Stormwater runoff and snow melt can pick up chemicals, bacteria, sediment, and debris from urban areas,
construction sites, and industrial facilities. Runoff that enters a storm sewer or ditch does not go to
a lagoon or treatment plant. Instead, runoff flows directly to rivers, lakes, and streams without any
Stormwater permits provide a level of treatment through planning and management that minimizes pollution
in runoff from urban areas, construction sites, and industrial facilities.
There are no fees for stormwater permits. For more information please email firstname.lastname@example.org.
Construction Permits: The construction general permit applies to construction projects that disturb one or
more acres including smaller projects within or part of a large development.
1. Develop Stormwater Pollution Prevention Plan (SWPPP) to minimize pollution from
soil erosion and other sources
2a. Submit an electronic
Notice of Intent and mail an original signed copy no later than seven days before construction starts
2b. Submit a Notice of Intent through the Electronic Reporting System (ERIS)
3. Implement the SWPPP to minimize pollution from soil erosion and other sources
like fuel, oil, and waste
4. Monitor the site and complete inspections
5. Submit a notice of termination once final stabilization has been met
A project is automatically covered under the permit seven days after the department receives the notice of
Coverage under the permit is required for oil and gas projects if runoff from the project
can carry eroded material to a water of the state. Coverage is not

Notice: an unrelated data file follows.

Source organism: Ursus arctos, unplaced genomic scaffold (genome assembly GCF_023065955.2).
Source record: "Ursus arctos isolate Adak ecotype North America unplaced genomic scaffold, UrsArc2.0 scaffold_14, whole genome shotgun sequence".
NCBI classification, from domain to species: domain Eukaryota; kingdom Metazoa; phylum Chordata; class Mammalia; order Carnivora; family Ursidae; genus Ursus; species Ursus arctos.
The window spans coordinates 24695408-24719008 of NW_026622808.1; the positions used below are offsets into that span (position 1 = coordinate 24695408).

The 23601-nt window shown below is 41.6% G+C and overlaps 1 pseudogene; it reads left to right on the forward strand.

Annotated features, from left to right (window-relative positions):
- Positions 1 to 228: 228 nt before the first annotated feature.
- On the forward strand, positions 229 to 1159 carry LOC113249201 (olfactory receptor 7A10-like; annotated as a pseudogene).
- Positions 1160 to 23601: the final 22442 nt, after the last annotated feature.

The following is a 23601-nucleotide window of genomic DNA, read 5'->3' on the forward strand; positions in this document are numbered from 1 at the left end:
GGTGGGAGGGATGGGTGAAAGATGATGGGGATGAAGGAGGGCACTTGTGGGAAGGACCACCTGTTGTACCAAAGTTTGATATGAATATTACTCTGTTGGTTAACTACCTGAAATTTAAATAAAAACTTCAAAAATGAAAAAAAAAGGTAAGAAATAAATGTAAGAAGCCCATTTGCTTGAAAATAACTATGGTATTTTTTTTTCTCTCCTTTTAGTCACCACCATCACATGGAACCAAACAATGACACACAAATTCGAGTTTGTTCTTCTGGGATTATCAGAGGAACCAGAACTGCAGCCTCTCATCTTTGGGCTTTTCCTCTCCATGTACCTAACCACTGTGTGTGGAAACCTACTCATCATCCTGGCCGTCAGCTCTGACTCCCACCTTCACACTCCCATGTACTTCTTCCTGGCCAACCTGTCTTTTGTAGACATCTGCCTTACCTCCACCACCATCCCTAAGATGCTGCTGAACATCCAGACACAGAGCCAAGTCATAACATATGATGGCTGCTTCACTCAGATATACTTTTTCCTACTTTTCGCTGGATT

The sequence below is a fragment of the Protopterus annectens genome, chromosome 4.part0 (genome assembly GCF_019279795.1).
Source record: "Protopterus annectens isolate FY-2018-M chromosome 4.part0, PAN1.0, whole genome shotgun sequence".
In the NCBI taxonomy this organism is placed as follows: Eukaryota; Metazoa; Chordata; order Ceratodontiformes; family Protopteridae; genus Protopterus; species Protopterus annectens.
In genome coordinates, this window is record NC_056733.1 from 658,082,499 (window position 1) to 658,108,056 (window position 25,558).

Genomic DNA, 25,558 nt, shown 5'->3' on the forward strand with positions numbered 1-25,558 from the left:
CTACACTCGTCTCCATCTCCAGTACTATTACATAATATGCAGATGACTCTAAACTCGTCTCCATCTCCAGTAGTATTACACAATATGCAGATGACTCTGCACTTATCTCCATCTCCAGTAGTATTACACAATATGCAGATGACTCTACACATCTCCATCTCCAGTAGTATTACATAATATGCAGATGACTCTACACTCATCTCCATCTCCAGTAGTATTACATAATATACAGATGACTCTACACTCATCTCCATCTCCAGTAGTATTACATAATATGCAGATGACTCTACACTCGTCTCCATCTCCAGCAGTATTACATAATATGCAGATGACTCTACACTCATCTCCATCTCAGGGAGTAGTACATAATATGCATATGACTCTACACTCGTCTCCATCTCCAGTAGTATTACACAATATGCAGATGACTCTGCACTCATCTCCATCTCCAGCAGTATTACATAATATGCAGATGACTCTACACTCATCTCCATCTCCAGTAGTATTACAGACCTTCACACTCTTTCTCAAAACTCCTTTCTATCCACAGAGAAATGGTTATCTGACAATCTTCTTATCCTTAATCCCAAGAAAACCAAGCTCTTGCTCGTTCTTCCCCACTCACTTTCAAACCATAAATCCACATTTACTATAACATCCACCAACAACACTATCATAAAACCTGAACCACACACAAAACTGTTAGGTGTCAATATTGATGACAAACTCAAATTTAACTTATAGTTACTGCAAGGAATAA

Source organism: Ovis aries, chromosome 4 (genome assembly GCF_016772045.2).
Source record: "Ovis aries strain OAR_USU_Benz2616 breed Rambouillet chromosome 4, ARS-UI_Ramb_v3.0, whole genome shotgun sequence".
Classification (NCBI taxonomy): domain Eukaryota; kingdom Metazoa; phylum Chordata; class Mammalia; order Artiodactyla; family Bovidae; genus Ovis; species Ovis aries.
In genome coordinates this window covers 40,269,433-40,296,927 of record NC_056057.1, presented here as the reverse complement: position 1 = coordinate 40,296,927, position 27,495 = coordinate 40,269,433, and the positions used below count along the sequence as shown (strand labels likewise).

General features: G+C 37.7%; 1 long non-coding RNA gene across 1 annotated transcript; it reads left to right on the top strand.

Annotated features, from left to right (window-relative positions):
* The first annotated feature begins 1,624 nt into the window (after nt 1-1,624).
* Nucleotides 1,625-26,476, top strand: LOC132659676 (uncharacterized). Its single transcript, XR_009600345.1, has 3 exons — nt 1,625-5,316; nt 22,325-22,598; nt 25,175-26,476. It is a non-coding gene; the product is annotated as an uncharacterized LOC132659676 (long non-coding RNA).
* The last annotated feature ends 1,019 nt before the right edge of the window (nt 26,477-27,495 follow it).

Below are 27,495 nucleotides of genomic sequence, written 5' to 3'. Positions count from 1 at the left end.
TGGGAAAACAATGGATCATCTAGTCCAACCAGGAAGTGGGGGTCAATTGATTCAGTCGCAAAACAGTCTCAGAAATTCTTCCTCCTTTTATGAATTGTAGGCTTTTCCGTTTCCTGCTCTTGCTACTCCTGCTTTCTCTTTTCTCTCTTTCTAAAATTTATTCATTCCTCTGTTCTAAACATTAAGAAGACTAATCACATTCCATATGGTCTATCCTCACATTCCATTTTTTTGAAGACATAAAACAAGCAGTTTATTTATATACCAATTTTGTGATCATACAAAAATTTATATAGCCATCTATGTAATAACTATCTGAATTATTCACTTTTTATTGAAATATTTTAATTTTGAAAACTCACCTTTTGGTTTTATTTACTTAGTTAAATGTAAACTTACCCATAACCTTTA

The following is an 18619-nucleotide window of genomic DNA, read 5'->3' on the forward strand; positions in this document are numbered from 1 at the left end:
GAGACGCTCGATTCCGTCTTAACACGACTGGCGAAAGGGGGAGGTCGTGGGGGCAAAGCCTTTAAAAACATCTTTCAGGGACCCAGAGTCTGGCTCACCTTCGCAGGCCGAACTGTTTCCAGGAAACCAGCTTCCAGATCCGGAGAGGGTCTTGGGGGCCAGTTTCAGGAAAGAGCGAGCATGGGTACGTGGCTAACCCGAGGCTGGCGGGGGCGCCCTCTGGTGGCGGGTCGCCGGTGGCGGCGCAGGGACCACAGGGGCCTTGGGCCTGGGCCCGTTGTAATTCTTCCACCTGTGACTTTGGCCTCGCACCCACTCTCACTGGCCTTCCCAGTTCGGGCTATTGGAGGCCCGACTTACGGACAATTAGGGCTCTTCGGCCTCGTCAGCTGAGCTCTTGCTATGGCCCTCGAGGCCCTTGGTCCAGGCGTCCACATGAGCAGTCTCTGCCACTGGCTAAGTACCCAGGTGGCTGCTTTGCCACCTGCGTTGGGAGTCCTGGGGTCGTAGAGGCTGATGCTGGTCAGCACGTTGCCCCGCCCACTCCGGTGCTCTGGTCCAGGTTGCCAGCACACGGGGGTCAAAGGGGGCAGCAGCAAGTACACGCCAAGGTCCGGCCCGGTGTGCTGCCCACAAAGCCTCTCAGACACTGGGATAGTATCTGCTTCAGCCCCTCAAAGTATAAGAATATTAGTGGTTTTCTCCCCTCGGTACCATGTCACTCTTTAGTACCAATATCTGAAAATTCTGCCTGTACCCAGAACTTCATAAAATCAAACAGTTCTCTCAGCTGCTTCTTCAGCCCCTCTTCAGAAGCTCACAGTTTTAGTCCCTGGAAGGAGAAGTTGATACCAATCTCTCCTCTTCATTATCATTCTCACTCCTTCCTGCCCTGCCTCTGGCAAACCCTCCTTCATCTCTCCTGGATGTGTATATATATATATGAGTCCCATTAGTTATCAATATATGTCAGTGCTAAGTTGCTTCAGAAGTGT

required for oil and gas projects if runoff will not carry eroded material to
a water of the state.
Industrial permits are required if a facility falls under a specific primary Standard
Industrial Classification (SIC) Code. Examples of industrial activity under these codes include, but are not
limited to Asphalt/Concrete plants, Landfills, Manufacturing, and Transportation. Find your
facility's SIC code on the OSHA Website. See the
EPA Website to find out if your facility
requires a permit.
Mining, Extraction & Paving Material Permits
The permit issued for mining or extraction activities is a "General" permit. A
general permit written to address all mining or extraction activities and the same permit is issued to all
Information will be posted here
Municipal Seperate Storm Sewer Systems (MS4)
EPA's Phase II Final Rule published in December, 1999, included permit requirements for designated small
municipalities and certain facilities that maintain control of a separate storm sewer system.  The small
Municipal Separate Storm Sewer System (MS4) Permit covers stormwater discharges from these systems.
Stormwater Workshop Presentations
2015 Stormwater Conference Presentations